Officials from the Louisiana Coastal Protection and Restoration Authority, the Louisiana Department of Wildlife and Fisheries, and the United States Fish and Wildlife Service announced successful hatchings of the endangered Kemp’s ridley sea turtle for the second year in a row on the Chandeleur Islands.
The endangered species was discovered nesting on the islands in August 2022, marking the first time the species had been observed there in over 75 years.
Since this discovery, over 100 sea turtle crawls have been documented on the island, making it one of the highest-density nesting beaches in the northern Gulf of Mexico.
The barrier islands along Louisiana’s easternmost point gained national prominence when President Theodore Roosevelt issued an executive order in 1904 creating the Breton National Wildlife Refuge.
In the years since the area has been severely impacted by natural and man-made disasters.
In 2005 a direct hit from Hurricane Katrina led to significant damage to the island chain. Five years later, the Deepwater Horizon oil spill decimated the wildlife and marine habitat, impacting turtles, fish, birds, and other species that rely on the islands’ resources.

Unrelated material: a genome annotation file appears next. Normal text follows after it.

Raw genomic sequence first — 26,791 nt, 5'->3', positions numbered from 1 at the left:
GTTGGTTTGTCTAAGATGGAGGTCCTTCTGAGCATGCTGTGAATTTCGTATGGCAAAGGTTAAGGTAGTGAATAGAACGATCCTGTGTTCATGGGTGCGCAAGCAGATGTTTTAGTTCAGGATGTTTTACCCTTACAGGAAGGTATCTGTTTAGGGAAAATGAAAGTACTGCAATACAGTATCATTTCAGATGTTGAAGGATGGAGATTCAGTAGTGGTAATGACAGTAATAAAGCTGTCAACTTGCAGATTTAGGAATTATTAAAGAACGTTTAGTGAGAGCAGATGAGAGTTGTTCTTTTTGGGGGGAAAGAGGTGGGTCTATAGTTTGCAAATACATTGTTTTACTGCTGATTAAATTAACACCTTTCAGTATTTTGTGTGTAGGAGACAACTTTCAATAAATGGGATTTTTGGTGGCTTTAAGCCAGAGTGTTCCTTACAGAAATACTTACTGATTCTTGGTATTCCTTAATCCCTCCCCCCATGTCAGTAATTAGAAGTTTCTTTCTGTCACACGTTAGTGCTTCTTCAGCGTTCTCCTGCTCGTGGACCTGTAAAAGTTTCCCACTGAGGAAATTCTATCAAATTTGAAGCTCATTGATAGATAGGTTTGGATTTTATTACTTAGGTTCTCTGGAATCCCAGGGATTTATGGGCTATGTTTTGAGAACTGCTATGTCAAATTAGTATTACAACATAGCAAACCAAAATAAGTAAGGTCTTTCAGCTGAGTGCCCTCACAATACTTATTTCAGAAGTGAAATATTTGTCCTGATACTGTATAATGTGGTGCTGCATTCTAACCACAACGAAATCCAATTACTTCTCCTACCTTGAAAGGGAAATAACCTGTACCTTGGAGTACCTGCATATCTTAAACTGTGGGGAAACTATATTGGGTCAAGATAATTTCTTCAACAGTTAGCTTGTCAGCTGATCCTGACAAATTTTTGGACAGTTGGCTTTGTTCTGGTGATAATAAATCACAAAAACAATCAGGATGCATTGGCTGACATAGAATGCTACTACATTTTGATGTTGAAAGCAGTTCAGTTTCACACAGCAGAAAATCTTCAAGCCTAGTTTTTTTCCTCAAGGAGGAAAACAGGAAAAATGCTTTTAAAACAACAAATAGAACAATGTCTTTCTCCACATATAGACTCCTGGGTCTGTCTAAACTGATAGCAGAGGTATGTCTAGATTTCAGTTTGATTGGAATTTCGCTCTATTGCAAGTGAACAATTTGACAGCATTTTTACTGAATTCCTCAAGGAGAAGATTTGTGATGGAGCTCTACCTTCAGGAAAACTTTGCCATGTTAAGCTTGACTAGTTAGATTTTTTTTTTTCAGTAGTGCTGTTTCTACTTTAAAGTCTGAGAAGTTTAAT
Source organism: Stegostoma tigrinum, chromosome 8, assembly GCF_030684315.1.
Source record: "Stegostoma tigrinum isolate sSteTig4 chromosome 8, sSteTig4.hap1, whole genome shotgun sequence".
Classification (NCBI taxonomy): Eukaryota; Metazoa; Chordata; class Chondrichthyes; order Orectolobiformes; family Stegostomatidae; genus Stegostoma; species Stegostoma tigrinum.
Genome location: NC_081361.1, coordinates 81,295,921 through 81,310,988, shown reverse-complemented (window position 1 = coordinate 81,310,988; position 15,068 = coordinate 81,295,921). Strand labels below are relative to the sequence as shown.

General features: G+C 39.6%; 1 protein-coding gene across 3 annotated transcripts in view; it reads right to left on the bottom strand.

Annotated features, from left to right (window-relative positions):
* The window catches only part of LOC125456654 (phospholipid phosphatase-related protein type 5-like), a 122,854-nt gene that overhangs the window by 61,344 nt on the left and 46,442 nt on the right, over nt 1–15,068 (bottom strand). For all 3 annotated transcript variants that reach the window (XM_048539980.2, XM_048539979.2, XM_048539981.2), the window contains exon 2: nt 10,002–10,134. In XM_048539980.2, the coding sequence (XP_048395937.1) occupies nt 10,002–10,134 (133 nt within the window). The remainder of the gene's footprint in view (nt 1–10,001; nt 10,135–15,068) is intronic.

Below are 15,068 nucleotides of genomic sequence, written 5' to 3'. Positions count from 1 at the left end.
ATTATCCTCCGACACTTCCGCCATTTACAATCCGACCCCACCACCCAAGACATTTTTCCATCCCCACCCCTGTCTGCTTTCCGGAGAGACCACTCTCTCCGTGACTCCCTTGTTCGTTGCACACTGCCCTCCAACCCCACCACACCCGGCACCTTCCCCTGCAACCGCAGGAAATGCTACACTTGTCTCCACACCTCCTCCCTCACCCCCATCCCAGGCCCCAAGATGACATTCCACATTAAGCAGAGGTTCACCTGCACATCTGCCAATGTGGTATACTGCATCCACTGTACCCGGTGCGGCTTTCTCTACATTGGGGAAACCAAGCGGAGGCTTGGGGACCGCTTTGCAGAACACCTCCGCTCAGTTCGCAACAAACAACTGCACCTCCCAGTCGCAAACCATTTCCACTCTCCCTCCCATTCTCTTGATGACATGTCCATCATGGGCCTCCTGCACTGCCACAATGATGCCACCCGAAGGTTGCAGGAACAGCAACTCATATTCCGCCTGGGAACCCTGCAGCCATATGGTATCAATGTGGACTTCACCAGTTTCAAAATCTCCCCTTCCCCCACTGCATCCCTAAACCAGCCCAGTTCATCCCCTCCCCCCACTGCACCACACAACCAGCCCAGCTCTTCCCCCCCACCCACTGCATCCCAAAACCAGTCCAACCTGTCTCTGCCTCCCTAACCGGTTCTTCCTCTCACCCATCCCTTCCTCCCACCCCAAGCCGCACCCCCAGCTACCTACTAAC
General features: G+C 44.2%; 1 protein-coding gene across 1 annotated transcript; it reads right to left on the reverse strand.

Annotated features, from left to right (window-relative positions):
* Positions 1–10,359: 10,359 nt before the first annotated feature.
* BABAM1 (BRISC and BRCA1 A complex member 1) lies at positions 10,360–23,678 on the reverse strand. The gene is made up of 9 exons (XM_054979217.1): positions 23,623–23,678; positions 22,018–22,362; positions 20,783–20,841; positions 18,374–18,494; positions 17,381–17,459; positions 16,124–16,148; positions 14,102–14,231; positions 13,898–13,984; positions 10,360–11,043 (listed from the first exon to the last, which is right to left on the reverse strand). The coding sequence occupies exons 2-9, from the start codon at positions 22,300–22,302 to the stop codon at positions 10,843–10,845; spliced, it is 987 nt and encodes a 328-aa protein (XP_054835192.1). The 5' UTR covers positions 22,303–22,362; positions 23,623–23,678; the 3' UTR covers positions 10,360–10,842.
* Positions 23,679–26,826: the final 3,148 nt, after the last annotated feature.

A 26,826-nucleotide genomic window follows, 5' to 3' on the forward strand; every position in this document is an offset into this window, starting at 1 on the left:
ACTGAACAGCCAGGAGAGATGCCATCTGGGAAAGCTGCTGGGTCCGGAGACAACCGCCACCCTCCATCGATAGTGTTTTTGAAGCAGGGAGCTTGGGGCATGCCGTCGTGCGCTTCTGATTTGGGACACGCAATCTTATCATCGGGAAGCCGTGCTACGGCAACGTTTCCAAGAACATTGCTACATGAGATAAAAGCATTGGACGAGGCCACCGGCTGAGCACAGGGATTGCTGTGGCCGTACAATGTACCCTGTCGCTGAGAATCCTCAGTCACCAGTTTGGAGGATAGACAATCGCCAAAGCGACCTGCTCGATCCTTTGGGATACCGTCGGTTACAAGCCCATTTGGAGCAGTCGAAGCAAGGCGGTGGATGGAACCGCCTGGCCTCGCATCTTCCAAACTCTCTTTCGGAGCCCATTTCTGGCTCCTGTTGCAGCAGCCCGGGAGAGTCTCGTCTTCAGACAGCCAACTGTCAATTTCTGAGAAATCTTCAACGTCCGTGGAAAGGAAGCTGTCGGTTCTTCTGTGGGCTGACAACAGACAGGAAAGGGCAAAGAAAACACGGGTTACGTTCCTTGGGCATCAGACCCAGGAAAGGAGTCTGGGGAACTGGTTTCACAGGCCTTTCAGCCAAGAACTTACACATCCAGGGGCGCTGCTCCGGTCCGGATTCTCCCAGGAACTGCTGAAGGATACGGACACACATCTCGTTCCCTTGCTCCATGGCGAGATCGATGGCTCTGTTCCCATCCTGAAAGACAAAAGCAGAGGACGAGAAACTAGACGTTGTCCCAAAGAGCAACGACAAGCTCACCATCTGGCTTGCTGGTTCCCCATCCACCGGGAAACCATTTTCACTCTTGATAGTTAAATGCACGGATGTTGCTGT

While the USFWS believes that 89 percent of the refuge’s acreage has disappeared since President Roosevelt visited the area in 1915, efforts to restore the islands offer hope for the future. Beginning in the summer of 2022, CPRA and LDWF began monitoring the Chandeleur Islands to inform a restoration strategy and project design. Engineering and design plans for restoration efforts along the Chandeleur islands are already underway and are slated to be completed in 2025, at which time construction activities may begin. CPRA is working to identify a funding source for the construction of the project, which is expected to exceed $200 million.